- The Washington Times - Tuesday, August 12, 2014

President Obama is deepening U.S. engagement in Iraq under the shadow of Syria, where he resisted similar calls to intervene — inaction that analysts and even his former top diplomat say may have sown the seeds of the Iraqi conflict.

Although she backed off some Tuesday, former Secretary of State Hillary Rodham Clinton became the latest to slam the White House’s handling of Iraq, Syria and the Islamic State group, which has captured key areas of Iraq and plunged the nation back into chaos.

Mrs. Clinton, Republicans, many foreign policy analysts and other critics say Mr. Obama failed to contain in Syria the Islamist groups that morphed into the Islamic State and inadvertently helped the militants co-opt the larger rebel movement against Syrian President Bashar Assad.

The organization gained strength, recruited members in Syria and started spreading its brand of violence and Islamic law into Iraq.

“The failure to help build up a credible fighting force of the people who were the originators of the protests against Assad — there were Islamists, there were secularists, there was everything in between — the failure to do that left a big vacuum, which the jihadists have now filled,” Mrs. Clinton said in an interview with The Atlantic.

However Mrs. Clinton, who served Mr. Obama as his first-term secretary of state, called the president Tuesday to tell him that she does not intend to attack him and, according to an adviser, looks forward to “hugging it out” with the president at a party Wednesday.

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The White House has carefully dodged the question of whether it wants to destroy the morphing Islamic State, which also has been called ISIL and ISIS.

This position has frustrated Republican leaders and others who want the U.S. to target the Islamic State group, wherever it can be found, the same way al Qaeda has been in America’s crosshairs for more than a decade.

The president last week authorized airstrikes against Islamic State positions in Iraq and humanitarian airdrops to provide food and supplies to Iraqi civilians surrounded by the terrorist group.

Mr. Obama said he greenlighted those missions only after it became clear that the Islamic State was poised to unleash genocide against religious minorities and posed a serious threat to U.S. diplomatic personnel in Iraq.

Such military action, critics say, may have been averted were it not for a flawed policy on Syria.

“I have to say the decision not to use force in Syria a year ago — one of the consequences of that is that the Islamic State became a major player. As Assad took out more moderate factions, it was the hard-line factions that emerged,” said Samuel Brannen, a senior fellow at the Center for Strategic and International Studies. Until May 2013, Mr. Brannen served at the Pentagon as special assistant to the principal deputy undersecretary of defense for policy.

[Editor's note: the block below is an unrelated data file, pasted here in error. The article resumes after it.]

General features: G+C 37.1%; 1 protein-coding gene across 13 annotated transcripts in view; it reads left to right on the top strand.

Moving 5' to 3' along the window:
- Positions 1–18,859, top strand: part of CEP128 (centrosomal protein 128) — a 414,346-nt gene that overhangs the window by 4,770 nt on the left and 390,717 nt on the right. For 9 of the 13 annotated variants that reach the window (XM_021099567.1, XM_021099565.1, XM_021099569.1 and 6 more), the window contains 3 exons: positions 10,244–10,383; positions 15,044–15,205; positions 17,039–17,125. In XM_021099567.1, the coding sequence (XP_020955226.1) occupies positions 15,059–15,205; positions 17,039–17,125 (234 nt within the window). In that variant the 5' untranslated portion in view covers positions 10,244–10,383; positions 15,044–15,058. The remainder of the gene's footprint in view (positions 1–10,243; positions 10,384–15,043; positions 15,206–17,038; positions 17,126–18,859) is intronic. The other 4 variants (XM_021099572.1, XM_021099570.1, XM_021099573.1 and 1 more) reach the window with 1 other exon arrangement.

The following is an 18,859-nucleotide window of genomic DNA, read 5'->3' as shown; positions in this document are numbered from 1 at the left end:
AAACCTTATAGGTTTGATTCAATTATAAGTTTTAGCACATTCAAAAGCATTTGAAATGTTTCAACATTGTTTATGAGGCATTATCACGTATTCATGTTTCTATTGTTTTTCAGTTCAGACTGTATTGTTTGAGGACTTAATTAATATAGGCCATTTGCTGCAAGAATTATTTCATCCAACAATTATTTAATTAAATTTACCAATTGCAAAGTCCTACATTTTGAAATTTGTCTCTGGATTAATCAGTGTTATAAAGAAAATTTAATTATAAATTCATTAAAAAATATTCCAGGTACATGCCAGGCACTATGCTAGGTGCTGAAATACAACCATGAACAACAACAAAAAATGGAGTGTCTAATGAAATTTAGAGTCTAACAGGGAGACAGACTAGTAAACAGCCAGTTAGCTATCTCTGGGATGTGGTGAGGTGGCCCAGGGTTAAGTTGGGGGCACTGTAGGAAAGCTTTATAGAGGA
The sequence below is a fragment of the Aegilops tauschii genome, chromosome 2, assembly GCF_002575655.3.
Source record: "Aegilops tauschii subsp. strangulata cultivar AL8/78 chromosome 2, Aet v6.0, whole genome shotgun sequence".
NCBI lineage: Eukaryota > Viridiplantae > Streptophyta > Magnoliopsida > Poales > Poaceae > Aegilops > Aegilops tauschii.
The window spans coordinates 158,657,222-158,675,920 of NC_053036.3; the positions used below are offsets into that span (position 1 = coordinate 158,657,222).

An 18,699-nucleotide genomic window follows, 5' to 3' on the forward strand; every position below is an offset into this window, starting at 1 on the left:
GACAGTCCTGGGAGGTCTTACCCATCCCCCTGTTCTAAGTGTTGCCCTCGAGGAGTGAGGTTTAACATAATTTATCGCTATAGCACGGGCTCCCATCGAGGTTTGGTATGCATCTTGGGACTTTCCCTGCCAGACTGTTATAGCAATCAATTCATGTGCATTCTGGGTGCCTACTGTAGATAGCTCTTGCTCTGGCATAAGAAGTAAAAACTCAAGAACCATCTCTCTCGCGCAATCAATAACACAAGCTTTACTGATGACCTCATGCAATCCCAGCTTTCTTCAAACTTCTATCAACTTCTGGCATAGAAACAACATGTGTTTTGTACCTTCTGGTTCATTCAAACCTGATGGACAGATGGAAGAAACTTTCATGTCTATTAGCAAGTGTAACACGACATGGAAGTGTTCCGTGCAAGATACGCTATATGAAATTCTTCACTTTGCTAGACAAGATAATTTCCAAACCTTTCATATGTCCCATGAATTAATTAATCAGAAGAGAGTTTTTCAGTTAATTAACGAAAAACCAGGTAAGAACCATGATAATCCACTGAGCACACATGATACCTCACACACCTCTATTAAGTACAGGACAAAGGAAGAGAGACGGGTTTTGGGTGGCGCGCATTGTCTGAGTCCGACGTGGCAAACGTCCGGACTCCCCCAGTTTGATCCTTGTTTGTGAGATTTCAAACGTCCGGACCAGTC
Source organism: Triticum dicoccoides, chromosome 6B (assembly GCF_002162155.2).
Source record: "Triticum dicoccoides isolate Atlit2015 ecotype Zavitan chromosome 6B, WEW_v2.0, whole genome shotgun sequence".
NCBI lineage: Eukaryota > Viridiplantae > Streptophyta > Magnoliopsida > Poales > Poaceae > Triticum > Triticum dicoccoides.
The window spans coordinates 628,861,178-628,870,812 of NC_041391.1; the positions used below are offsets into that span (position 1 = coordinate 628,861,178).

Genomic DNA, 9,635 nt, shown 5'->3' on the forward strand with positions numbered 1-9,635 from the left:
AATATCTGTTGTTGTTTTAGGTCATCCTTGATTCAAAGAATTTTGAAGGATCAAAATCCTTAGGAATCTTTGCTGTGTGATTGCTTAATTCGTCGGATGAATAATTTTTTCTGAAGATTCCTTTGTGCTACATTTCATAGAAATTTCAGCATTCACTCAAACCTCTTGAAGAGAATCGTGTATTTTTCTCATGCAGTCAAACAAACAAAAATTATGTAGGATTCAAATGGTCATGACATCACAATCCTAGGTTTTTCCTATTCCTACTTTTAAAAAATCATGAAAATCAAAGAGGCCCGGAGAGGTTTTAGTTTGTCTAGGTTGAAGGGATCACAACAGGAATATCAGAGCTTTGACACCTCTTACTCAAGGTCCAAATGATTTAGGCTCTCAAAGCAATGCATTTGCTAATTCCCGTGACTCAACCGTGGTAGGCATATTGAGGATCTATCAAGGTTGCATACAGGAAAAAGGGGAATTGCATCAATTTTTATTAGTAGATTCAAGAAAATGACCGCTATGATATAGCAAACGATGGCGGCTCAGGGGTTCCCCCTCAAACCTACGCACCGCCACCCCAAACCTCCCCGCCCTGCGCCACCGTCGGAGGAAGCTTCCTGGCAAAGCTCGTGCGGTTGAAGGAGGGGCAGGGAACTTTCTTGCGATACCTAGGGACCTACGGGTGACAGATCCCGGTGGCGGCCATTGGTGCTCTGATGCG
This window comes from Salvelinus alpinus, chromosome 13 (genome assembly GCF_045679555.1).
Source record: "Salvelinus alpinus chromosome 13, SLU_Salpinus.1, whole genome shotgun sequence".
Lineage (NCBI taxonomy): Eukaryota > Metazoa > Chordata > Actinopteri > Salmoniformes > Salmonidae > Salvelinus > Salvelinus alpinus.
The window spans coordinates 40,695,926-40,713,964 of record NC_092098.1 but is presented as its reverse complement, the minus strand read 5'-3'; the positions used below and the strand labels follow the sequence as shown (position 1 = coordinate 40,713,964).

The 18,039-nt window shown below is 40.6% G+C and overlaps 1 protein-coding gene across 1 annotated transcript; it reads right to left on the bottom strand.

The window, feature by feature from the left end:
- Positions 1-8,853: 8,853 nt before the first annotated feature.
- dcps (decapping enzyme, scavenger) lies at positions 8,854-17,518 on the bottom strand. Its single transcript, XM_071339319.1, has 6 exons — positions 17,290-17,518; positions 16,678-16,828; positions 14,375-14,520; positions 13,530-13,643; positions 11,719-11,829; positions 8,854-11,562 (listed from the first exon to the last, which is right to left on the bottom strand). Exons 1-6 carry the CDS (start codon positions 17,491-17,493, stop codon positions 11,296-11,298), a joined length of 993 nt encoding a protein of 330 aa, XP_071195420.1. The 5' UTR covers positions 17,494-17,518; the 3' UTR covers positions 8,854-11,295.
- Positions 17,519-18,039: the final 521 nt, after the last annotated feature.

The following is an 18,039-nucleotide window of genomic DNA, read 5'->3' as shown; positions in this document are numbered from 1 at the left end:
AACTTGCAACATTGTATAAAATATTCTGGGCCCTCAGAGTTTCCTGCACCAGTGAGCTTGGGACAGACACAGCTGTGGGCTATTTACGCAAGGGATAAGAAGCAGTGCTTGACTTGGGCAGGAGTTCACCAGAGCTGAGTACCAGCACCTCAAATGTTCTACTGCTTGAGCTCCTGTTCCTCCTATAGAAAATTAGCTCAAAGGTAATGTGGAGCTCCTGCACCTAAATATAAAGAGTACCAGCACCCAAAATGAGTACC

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The president declined to use military force last year against the Assad regime, even after it launched chemical weapons attacks against rebel forces and rebel-held civilian areas, something the White House had labeled a “line in the sand.”

Instead, the White House secured an agreement with Mr. Assad in which the Syrian leader would give up his chemical weapons stockpiles.

The U.S. and international partners have provided humanitarian aid and some weapons to “moderate” rebel forces, but analysts say the Islamic State has seized control of the rebel movement. That outcome could have been avoided if the U.S. had acted against Mr. Assad and made a stronger commitment to moderate rebel elements much sooner, critics and some analysts say.

The comments from Mrs. Clinton, who is considering a 2016 presidential run and is clearly distancing herself from the administration’s foreign policy blunders, underscore the heated criticism of the president’s policy in regard to Iraq and Syria.

Mr. Obama has indicated that the U.S. will not make a broader commitment to take out the Islamic State.

Instead, based on the president’s words, American forces will act on humanitarian grounds or when terrorists directly threaten U.S. diplomats in Iraq. Responsibility to defeat the Islamic State apparently will lie primarily with the new Iraqi government and the Kurdish regional authority, which the U.S. and Britain are now arming directly.

“These have been difficult days in Iraq, a country that’s faced so many challenges in its recent history. And I’m sure that there will be difficult days ahead. But just as the United States will remain vigilant against the threat posed to our people by ISIL, we stand ready to partner with Iraq in its fight against these terrorist forces,” Mr. Obama said Monday, addressing the Iraq crisis while on a two-week vacation in Martha’s Vineyard.

Prominent Republicans have called on Mr. Obama to partner with Iraq and to launch a sustained campaign against the Islamic State.

“It is far past time for President Obama to develop a comprehensive strategy to combat the threat posed by ISIS. While the humanitarian aid efforts undertaken by the administration are an important first step, they should be accompanied by additional steps to degrade ISIS’s capabilities, including U.S. air strikes against ISIS positions in both Iraq and Syria and the immediate provision of military assistance to our partners who are fighting against ISIS,” Republican Sens. John McCain of Arizona and Lindsey Graham of South Carolina said in a joint statement Tuesday.

• Ben Wolfgang can be reached at bwolfgang@washingtontimes.com.

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